It's safe to say that the NCAA has really hit a low in the realm of public opinion if ESPN's Gene Wojciechowski pens the following:
Blow. It. Up.
That's right. Find a chunk of C-4 as big as Jim Tressel's failed cover-up and then attach it to the NCAA's nearly obsolete oversight model. There won't be a shortage of volunteers willing to trigger the detonator.
The NCAA isn't just broken, it's borderline useless. It has been paper-shredded into so many confetti strips that you can't recognize what it was or what it's supposed to be. It is the show poodle of bureaucracies -- big hair, no substance.
Draw your own conclusions, but it sounds to me like Wojciechowski is advocating more investigation, more proactive investigation, and serious consequences. Leaving aside for a moment the challenges of having an investigative staff big enough to actually identify issues and gather data before say a local newspaper, the following quote makes me wonder about just what scale of punishment we're talking about here:
I spoke Sunday night with a longtime head basketball coach from a major conference. He said the level of cheating, the cutting of ethical and moral corners and the compromising of academic standards has never been worse.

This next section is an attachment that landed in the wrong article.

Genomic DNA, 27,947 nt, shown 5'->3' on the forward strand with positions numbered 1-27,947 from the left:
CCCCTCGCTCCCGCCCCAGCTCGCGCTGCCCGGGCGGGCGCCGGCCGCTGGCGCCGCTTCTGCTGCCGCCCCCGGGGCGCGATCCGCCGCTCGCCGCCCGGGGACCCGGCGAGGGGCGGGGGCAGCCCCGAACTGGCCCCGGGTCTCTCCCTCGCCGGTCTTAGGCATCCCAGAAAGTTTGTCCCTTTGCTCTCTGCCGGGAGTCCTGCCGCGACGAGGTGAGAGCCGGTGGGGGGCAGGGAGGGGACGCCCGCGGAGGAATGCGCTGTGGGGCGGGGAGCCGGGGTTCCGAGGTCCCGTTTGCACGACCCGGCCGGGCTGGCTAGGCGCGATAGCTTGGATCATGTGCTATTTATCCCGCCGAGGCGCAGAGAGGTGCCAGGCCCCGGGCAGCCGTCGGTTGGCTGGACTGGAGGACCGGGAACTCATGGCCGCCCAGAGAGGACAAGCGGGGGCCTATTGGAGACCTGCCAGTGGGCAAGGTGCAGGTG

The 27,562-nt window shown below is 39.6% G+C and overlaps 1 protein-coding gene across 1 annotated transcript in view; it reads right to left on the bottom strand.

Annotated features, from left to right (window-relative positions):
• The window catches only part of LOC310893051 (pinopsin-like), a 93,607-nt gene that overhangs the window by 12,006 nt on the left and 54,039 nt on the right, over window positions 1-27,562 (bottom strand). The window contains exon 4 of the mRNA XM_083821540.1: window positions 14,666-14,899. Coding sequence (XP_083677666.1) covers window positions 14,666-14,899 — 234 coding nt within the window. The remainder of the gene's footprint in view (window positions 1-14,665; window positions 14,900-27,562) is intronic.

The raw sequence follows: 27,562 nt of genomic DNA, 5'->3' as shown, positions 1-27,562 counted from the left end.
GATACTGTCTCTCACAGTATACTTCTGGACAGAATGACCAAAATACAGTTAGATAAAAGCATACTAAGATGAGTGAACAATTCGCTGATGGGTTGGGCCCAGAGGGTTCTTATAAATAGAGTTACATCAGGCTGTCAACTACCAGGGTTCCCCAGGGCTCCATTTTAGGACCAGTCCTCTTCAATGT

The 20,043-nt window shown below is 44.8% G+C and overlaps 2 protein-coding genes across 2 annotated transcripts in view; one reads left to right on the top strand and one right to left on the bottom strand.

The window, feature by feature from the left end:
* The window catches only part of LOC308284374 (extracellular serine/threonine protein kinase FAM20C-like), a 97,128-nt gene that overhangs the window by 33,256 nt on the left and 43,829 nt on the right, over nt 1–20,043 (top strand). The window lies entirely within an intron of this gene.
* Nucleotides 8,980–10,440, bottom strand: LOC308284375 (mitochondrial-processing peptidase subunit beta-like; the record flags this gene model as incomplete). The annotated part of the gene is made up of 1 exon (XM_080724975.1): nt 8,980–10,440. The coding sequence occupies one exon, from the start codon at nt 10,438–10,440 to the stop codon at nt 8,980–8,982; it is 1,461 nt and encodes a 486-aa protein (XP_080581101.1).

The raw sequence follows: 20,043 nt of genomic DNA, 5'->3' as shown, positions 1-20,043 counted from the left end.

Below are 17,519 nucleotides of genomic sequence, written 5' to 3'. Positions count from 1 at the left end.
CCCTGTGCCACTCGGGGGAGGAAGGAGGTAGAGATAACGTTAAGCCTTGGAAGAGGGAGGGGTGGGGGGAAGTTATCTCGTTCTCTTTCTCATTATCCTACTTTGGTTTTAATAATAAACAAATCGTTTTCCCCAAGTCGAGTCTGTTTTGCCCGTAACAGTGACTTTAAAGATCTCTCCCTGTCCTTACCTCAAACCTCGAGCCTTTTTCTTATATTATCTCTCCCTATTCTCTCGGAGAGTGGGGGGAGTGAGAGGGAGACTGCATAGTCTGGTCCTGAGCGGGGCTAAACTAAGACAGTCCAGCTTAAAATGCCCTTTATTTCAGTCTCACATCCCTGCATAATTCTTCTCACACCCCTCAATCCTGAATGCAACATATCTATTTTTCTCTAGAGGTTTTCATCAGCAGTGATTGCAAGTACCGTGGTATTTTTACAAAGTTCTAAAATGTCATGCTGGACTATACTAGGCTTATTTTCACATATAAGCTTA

"You wouldn't believe it," he said.
I believe it. And so does the NCAA.
But the question remains: Is the NCAA is willing to fight the Capones with something more than a swizzle stick? In "Untouchables"-speak, it's time to send the cheaters to the morgue.
If cheating has never been worse, and the death penalty is the way to go, just how much of a scorched earth policy is Wojciechowski proposing here? How many schools are to have their football or basketball programs go dark? And for how long?
It's not that there's anything wrong with enforcing the rules - to the extent that they are enforceable - but this law and order approach seems to ignore the corrosive effect of money. It doesn't address the incentives to break the rules, in other words, but it does impose enormous costs on universities... who can be expected to object both the operational costs of funding all these investigations, never mind the costs of sanctions.
I'm not saying that Wojciechowski is misdiagnosing the malaise of the NCAA, but I'm not at all convinced that doubling down on the same old same old will produce any new results.
So if you were trying to reform the NCAA, what would you do differently?